Southern & Jewish
Southern & Jewish celebrates the stories, people, and experiences – past and present – of Jewish life in the American South. Hosted by the Goldring/Woldenberg Institute of Southern Jewish Life, posts come from educators, students, rabbis, parents, artists, and many other “visitors-to and daily-livers-of” the Southern Jewish experience. From road trips to recipes to reflections, we’ll explore a little bit of everything – well, at least all things Southern and/or Jewish. Shalom, y’all!
The stories almost always begin with a man named Shumel or Mendel or Menachem, but this one began with Jacobi.
“In the times of the Ancient Temple, the people offered twelve loaves of challah to God. Jacobi had never heard of God eating bread, but he figured it was worth a shot. And so the next Friday afternoon, he arrived at the synagogue early, and, with a little prayer and skepticism, he carefully tucked twelve fresh challot into the ark.”
At age seven, I took these words for fact. Could you even fit twelve loaves of bread in our ark? My eyes darted to the transportable ark sitting on the bima of our makeshift synagogue, a Presbyterian church we transformed once a month so that the Jews of Northeast Georgia could come together to celebrate Shabbat.
Mitch, our lay leader, continued the story. “Jacobi left, and moments later the synagogue’s caretaker arrived. ‘God, I am at my wits end. I have no money to provide for my family, not even a scrap of bread to feed them. I need a miracle.’ As he turned to leave, he bumped the ark, and out rolled one of the challot. Astonished, he unveiled the other loaves and gleefully carried them home to his family.”
I imagined a stooped, balding man grinning as he balanced his miracles down a cobblestone path to his house. I rested my head on my mom’s shoulder as Mitch continued.
“The next week, Jacobi brought twelve more loaves, and the caretaker found them, and the week after that, and the week after that, for twenty years. Until one day, Jacobi was running late, and as the caretaker pulled back the curtain of the ark, he was surprised to find no miracles sitting among the Torah. He was even more surprised to turn around and find the village baker with an armful of challah.
“The two men realized what had happened. One brings the bread and the other takes the bread, and God gets the credit.”
Mitch began to wrap up his sermon, explaining the power that an act of kindness can have, when I called out from the pews.
“Tell it again!”
The request came from me (and I only thought to be embarrassed after the words left my mouth). The tale had compelled me, the way folktales do, and I felt that if I heard it one more time, I might be able to wrap my mind around its full meaning. There was more to it than kindness.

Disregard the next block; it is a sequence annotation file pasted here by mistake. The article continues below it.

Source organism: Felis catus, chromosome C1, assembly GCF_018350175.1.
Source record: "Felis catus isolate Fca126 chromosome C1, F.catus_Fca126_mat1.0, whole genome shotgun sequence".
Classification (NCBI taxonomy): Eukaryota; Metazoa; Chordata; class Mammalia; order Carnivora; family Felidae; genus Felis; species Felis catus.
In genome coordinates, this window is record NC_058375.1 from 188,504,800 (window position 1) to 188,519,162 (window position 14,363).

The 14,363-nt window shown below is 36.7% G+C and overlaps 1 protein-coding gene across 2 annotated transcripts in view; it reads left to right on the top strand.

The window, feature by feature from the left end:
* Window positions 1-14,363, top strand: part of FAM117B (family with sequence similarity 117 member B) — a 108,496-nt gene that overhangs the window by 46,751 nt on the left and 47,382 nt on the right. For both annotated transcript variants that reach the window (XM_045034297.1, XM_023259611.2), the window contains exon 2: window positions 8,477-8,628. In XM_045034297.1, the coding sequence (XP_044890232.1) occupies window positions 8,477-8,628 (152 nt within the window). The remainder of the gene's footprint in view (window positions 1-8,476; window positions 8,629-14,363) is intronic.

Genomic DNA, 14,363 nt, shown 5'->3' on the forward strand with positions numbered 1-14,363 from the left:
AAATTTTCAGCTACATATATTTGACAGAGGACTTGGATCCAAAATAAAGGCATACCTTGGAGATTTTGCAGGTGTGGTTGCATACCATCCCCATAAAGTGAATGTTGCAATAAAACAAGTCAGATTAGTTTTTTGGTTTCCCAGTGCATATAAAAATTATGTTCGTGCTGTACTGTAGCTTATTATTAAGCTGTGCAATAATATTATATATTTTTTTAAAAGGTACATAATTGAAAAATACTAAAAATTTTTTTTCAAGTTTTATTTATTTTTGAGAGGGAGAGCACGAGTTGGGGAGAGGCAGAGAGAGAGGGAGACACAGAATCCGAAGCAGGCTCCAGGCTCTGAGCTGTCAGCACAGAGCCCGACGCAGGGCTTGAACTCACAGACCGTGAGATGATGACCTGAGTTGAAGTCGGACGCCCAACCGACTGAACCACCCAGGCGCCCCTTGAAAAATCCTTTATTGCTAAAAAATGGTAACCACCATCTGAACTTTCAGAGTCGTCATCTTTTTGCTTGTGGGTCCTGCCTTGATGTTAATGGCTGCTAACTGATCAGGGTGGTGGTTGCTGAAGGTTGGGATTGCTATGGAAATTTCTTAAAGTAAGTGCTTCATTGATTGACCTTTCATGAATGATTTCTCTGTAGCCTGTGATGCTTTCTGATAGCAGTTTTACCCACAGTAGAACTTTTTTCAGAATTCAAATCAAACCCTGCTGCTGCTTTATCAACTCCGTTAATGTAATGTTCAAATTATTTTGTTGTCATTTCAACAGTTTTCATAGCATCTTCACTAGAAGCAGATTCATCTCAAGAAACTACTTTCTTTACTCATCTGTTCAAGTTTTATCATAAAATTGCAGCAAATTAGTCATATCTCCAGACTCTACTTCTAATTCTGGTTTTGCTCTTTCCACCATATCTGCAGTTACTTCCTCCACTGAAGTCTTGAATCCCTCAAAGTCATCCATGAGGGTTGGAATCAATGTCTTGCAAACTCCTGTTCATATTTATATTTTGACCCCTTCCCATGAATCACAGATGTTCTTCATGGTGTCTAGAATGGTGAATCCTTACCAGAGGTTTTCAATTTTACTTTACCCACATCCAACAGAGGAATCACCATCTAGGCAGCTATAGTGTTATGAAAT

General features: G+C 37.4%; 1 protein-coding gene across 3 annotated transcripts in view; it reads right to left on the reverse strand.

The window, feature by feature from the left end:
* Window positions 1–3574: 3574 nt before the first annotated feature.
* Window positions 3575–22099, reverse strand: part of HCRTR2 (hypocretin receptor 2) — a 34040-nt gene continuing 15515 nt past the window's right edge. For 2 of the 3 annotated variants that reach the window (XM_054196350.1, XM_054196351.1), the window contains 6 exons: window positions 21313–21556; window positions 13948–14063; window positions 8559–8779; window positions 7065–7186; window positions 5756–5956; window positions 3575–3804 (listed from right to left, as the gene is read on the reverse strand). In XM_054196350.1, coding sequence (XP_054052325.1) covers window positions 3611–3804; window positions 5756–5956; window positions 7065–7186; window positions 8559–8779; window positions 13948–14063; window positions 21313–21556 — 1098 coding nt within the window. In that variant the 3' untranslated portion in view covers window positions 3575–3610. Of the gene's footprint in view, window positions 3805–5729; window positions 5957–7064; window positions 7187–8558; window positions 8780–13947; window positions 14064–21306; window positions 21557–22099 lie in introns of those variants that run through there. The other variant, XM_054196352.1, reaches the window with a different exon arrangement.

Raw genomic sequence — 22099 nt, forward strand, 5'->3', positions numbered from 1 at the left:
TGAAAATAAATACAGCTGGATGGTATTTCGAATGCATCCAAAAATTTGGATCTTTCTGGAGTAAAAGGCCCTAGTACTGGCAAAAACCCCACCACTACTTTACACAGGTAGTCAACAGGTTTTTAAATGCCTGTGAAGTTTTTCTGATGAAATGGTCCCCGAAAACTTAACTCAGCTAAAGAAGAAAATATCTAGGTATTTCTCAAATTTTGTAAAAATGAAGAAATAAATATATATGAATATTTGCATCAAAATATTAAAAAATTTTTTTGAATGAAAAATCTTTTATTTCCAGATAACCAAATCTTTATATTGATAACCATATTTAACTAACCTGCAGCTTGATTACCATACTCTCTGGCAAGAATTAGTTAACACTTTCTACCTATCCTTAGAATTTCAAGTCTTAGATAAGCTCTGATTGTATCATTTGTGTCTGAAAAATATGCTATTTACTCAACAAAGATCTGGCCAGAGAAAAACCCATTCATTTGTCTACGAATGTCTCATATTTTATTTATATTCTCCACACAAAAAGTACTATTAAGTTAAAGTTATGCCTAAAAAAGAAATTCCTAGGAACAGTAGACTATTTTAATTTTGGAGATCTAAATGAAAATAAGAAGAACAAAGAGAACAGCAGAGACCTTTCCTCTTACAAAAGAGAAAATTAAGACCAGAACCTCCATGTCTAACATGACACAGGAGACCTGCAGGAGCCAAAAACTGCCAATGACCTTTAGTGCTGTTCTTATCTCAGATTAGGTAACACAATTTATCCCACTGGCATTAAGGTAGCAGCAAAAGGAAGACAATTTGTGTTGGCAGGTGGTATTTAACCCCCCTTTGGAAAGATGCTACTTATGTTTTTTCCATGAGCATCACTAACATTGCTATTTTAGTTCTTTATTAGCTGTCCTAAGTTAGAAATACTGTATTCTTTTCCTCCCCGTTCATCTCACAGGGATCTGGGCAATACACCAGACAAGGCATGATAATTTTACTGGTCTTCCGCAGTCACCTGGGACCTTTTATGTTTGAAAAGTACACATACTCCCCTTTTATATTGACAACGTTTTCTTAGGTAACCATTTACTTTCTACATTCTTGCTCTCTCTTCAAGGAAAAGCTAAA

Without hesitation, Mitch restarted the story from the beginning, regardless of how the older congregants might have grumbled at the thought of oneg being delayed another couple of minutes. Once again, I was completely engrossed.
I still don’t totally understand the moral of the story. Is it that doing good for one another is like God working through us? Or that sometimes we turn to God when we should turn to each other? Or maybe it’s that God answers our prayers in ways we don’t expect or understand.
Regardless, it sticks with me to this day—not the story itself, although there’s plenty to learn from it. Rather, I still think about the fact that Mitch did tell it again, patiently, with no sense of rush or irritation. I felt important and worthy of time and energy, despite my age.
In my work as a literacy educator, I often hear parents joke exasperatedly about their kids’ requests to read the same bedtime stories over and over and over again. My advice to them is this: read that bedtime book one more time (for the millionth time). As a child grows, they could be gleaning something new, noticing hidden pictures they didn’t see before, or understanding a character’s actions in a more complex way. Help them learn that their interests, input, and questions matter.
Jewish study is set up in a similar model. Why do we revisit the Torah each year? We need to hear it again, to process it in light of new experiences, ever-changing circumstances, and changes in perspective. We study in pairs to benefit from the differences in each other; we study repeatedly to benefit from the difference in ourselves.
So when someone asks for you to tell the story again, don’t hesitate. Tell it again. It’s a gift that might just keep on giving in unexpected ways.